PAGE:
Note: Nearly 12,000 persons are eligible to practice law in Oregon. Some of them share the same name or similar names. All discipline reports should be read carefully for names, addresses and bar numbers.
On April 10, 2003, the Oregon Supreme Court dismissed a disciplinary proceeding in which the bar had alleged misconduct by the accused lawyer in two separate legal matters. In the first matter, the bar alleged that the lawyer violated DR 7-101(A)(2), prohibiting the knowing advancement of an unwarranted claim, when he filed various claims and asserted certain defenses in state and federal court over a period of years to forestall the foreclosure of real property his clients had purchased on contract from the sellers . However, the court concluded that there was a basis under the law for the lawyer’s actions such that the bar did not prove by clear and convincing evidence that the actions were unwarranted.
In the second matter, the bar alleged that the lawyer violated DR 6-101(A) (prohibiting incompetent representation) and DR 6-101(B) (prohibiting neglect of a legal matter) when he represented a client in a domestic relations matter. A trial panel found violations of both rules. However, the court concluded that the lawyer’s preparation for the divorce trial was not incompetent, given the lack of complexity of the legal matter. The court also found that, when the lawyer’s representation was viewed as a whole, he did not neglect the client’s matter.
DOYLE L. SCHIFFMAN
Form B resignation
Effective July 19, 2003, the Oregon Supreme Court accepted the Form B resignation of Roseburg lawyer Doyle L. Schiffman. At the time of resignation, the bar was investigating allegations that Schiffman had failed to timely file personal income tax returns for a number of years. Those allegations, if proven, may implicate DR 1-102(A)(2) of the Code of Professional Responsibility.
Schiffman was admitted to practice in 1964. Schiffman’s resignation recited that client files and records have been or will be placed in the custody of Roseburg lawyer Kenneth J. Dresser.
DAVID R. KLUGE
On April 10, 2003, the Oregon Supreme Court issued an opinion suspending Sheridan lawyer David R. Kluge from the practice of law for two years. The suspension is to run consecutively with a three-year suspension imposed by the court in an earlier disciplinary case, In re Kluge, 332 Or 251, 27 P3d 102 (2001).
Kluge worked both as general manager and legal counsel for a corporate employer. Another employee who had left the company filed employment discrimination litigation against the employer, alleging that Kluge’s action as the employee’s direct supervisor violated state and federal law. Kluge undertook to represent the employer in that litigation. The supreme court determined that Kluge violated DR 5-101(A) (self-interest conflict) and DR 5-102(C) (prohibition on attorney as a witness) when he represented the corporate employer in litigation in which Kluge’s own conduct was at issue.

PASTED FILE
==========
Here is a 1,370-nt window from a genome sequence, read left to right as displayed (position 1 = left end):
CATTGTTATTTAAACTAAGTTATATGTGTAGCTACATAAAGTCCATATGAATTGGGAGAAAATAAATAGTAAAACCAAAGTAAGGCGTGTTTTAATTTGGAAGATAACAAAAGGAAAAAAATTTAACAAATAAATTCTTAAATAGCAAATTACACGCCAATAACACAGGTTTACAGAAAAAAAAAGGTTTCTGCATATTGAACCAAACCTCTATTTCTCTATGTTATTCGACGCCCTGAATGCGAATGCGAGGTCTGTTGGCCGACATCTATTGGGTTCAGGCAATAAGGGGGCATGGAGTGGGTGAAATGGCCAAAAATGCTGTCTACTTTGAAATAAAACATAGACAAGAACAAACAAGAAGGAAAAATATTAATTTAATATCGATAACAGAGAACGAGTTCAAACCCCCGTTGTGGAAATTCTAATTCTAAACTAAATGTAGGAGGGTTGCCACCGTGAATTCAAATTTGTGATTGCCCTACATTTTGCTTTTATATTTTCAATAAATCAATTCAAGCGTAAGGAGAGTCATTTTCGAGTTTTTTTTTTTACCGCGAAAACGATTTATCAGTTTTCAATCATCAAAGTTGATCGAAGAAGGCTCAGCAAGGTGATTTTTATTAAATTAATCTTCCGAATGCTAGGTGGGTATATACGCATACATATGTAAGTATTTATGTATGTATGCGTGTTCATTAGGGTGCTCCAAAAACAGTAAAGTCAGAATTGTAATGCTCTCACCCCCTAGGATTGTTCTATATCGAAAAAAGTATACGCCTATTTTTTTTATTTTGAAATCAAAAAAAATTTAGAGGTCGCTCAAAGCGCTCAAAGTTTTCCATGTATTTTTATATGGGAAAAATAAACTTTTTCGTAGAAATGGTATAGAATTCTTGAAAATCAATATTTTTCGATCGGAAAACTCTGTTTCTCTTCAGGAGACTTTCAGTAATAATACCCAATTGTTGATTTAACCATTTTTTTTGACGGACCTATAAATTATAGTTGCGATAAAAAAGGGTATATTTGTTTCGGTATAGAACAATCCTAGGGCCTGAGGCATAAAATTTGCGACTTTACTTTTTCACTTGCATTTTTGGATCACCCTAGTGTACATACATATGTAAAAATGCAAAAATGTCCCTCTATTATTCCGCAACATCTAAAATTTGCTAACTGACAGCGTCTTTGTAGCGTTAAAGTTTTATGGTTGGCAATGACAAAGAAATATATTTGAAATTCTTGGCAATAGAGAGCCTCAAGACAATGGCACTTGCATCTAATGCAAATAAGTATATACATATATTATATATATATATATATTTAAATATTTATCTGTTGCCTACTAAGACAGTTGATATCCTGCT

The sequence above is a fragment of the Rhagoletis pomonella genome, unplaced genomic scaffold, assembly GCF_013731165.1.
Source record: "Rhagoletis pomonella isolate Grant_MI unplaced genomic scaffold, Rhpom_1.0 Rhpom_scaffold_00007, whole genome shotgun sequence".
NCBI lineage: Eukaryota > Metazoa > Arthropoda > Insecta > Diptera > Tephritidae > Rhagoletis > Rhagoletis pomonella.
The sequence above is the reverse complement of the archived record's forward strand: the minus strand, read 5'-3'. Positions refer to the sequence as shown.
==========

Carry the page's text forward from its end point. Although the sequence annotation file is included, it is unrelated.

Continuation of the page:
The court also found that Kluge engaged in misrepresentation in violation of DR 1-102(A)(3) when he presented to one judge a motion to disqualify another judge without informing the motions judge that the judge to be disqualified had already made a substantive ruling in the case. Kluge also failed to inform the disqualified judge or opposing counsel of the motion, a second violation of DR 1-102(A)(3) because he knowingly elected to disregard the rules requiring service on these persons. This same conduct was found to be an improper ex parte contact in violation of DR 7-110(B) and conduct prejudicial to the administration of justice in violation of DR 1-102(A)(4).
Finally, the court found that Kluge failed to cooperate with the bar’s investigation of his conduct in violation of DR 1-103(C).
ROBERT A. GRAHAM
On May 19, 2003, the disciplinary board approved a stipulation for discipline in which Grants Pass attorney Robert Graham was reprimanded for violating DR 9-101(C)(2) (failure to safeguard client property) and DR 9-101(C)(4) (failure to promptly deliver client property).
Graham represented a husband and wife in their civil dispute with a contractor over workmanship concerns related to their custom home. It was agreed that the clients would provide assistance in gathering documents, to attempt to minimize the costs of litigation. The clients gathered the documents Graham requested. However, Graham misplaced or lost at least a portion of these documents.
In addition, Graham failed to provide the clients with a copy of their respective deposition testimonies at any time prior to the scheduled arbitration hearing. One of the depositions was misfiled by Graham and could not be located in his office. Graham was able to obtain that deposition transcript from opposing counsel immediately before the arbitration hearing, but without sufficient time for his clients to review it. Graham was unable to produce the other deposition transcript, despite requests from his clients and the bar.
The stipulation recited that Graham was admonished in 2002 for failing to promptly deliver client property and had substantial experience in the practice of law, having been admitted in California in 1977 and in Oregon in 1998. Graham did not act with a dishonest or selfish motive and fully cooperated in the investigation of his conduct.